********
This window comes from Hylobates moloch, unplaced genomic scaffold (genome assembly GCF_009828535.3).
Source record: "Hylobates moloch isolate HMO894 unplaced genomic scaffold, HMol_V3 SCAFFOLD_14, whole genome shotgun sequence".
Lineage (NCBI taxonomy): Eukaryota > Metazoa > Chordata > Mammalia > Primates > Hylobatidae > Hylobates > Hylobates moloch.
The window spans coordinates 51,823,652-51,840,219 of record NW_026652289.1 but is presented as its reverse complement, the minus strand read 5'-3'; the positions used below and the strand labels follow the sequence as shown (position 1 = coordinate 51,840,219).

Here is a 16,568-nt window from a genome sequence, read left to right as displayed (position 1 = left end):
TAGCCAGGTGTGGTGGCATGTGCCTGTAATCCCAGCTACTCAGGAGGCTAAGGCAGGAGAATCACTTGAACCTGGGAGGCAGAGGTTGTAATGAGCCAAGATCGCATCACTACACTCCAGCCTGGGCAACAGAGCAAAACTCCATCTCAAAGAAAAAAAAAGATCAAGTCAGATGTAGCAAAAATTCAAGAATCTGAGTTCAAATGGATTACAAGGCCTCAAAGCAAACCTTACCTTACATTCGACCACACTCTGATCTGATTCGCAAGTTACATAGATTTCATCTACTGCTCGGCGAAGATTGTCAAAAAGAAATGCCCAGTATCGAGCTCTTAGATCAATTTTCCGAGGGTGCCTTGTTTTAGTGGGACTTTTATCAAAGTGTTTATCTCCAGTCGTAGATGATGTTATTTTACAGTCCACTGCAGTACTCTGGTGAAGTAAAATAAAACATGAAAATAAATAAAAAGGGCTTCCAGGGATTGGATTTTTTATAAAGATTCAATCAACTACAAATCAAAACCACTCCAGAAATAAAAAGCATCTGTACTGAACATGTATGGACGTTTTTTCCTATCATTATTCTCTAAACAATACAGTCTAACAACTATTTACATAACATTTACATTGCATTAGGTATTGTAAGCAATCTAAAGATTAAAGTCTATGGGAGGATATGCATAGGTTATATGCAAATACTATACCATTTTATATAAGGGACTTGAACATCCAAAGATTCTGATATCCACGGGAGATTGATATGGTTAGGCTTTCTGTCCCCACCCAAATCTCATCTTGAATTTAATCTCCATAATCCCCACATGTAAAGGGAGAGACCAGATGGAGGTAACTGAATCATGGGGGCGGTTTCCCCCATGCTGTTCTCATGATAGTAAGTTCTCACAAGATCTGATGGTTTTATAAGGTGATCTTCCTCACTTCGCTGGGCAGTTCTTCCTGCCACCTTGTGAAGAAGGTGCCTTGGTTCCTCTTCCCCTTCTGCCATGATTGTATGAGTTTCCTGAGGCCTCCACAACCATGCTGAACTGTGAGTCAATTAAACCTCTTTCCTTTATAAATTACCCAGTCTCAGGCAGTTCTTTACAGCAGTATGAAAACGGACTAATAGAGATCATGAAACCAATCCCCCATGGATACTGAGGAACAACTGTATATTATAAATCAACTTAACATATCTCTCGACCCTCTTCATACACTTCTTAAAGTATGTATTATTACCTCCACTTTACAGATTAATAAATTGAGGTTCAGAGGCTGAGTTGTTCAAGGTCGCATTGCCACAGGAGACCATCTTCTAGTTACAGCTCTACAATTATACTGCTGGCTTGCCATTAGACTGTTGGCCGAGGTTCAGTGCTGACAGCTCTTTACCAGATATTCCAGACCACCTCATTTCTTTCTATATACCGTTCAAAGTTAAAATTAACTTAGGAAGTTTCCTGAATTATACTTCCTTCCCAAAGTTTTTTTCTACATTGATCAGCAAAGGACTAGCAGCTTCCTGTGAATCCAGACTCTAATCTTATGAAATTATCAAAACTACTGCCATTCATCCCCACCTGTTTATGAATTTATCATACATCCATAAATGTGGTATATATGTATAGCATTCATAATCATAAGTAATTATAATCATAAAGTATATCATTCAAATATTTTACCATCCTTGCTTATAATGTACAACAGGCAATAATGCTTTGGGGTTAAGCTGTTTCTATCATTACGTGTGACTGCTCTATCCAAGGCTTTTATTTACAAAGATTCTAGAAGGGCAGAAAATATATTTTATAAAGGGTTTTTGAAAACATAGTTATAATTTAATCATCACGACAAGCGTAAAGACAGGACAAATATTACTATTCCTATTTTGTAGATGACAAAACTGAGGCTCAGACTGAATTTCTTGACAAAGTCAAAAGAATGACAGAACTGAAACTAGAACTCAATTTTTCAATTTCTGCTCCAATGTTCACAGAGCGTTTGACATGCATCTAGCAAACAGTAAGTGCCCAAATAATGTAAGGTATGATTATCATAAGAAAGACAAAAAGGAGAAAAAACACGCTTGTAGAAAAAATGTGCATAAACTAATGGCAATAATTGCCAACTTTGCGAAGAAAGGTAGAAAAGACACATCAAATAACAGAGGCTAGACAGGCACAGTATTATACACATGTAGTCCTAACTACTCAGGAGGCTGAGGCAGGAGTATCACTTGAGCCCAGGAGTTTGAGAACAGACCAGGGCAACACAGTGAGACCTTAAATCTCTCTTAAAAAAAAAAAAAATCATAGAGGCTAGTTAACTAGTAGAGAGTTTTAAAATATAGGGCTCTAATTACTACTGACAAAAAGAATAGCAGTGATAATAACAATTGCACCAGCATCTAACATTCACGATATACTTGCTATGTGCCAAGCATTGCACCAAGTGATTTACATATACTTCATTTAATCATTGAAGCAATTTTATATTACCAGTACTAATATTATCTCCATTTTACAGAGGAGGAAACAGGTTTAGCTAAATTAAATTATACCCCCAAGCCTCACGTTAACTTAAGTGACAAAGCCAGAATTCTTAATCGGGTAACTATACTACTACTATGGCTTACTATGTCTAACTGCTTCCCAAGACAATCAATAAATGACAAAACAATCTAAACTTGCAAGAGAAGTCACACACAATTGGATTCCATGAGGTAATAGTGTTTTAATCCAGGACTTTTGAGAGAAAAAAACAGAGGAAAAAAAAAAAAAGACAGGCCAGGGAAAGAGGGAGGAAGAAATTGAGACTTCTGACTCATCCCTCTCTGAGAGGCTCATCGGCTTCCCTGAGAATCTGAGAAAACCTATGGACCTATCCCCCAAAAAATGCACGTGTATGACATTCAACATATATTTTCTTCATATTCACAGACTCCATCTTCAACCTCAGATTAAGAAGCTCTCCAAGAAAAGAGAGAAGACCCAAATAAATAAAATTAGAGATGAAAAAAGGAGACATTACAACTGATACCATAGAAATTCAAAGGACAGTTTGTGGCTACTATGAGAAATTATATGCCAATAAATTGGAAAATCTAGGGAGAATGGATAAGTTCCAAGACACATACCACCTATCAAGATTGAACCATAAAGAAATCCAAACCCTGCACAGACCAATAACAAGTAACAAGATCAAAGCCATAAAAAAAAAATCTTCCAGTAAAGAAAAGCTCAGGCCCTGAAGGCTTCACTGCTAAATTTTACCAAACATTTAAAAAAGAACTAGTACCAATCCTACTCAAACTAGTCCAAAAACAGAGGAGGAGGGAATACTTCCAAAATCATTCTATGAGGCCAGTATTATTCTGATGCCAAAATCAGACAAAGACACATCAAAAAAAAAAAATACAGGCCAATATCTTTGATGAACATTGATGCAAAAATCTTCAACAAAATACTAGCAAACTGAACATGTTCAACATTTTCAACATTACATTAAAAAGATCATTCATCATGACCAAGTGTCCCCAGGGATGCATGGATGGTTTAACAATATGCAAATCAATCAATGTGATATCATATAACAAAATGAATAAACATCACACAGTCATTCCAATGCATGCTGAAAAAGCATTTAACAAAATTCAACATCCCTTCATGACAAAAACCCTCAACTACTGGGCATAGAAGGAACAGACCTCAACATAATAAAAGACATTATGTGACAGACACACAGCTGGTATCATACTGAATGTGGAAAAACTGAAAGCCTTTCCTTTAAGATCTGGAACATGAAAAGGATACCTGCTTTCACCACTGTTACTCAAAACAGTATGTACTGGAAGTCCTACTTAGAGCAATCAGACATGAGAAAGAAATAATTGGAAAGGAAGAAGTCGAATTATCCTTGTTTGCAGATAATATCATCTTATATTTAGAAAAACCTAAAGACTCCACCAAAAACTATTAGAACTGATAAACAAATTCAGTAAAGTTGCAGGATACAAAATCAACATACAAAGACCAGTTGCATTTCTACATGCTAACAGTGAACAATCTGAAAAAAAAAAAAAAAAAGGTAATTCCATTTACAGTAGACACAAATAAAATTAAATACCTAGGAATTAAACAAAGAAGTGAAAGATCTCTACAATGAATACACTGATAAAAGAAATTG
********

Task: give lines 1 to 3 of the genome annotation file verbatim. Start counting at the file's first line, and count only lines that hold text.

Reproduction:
This window comes from Hylobates moloch, unplaced genomic scaffold (genome assembly GCF_009828535.3).
Source record: "Hylobates moloch isolate HMO894 unplaced genomic scaffold, HMol_V3 SCAFFOLD_14, whole genome shotgun sequence".
Lineage (NCBI taxonomy): Eukaryota > Metazoa > Chordata > Mammalia > Primates > Hylobatidae > Hylobates > Hylobates moloch.